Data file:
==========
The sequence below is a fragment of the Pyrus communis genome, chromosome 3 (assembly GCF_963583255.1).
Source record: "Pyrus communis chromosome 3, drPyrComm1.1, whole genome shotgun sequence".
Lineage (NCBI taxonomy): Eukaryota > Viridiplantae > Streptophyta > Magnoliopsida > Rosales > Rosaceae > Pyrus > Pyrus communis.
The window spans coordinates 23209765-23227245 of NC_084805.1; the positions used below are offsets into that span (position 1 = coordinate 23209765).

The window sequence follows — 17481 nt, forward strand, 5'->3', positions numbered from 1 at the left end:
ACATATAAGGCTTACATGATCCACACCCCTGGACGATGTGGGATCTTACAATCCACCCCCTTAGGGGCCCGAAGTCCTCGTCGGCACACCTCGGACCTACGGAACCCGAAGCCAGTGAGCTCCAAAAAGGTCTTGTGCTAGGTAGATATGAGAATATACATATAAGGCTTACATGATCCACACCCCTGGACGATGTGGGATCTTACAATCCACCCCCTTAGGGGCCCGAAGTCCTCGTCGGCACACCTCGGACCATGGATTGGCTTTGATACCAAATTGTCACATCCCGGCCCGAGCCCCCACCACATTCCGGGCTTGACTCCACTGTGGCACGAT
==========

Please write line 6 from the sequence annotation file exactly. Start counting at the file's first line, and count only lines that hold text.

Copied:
ACATATAAGGCTTACATGATCCACACCCCTGGACGATGTGGGATCTTACAATCCACCCCCTTAGGGGCCCGAAGTCCTCGTCGGCACACCTCGGACCTACGGAACCCGAAGCCAGTGAGCTCCAAAAAGGTCTTGTGCTAGGTAGATATGAGAATATACATATAAGGCTTACATGATCCACACCCCTGGACGATGTGGGATCTTACAATCCACCCCCTTAGGGGCCCGAAGTCCTCGTCGGCACACCTCGGACCATGGATTGGCTTTGATACCAAATTGTCACATCCCGGCCCGAGCCCCCACCACATTCCGGGCTTGACTCCACTGTGGCACGAT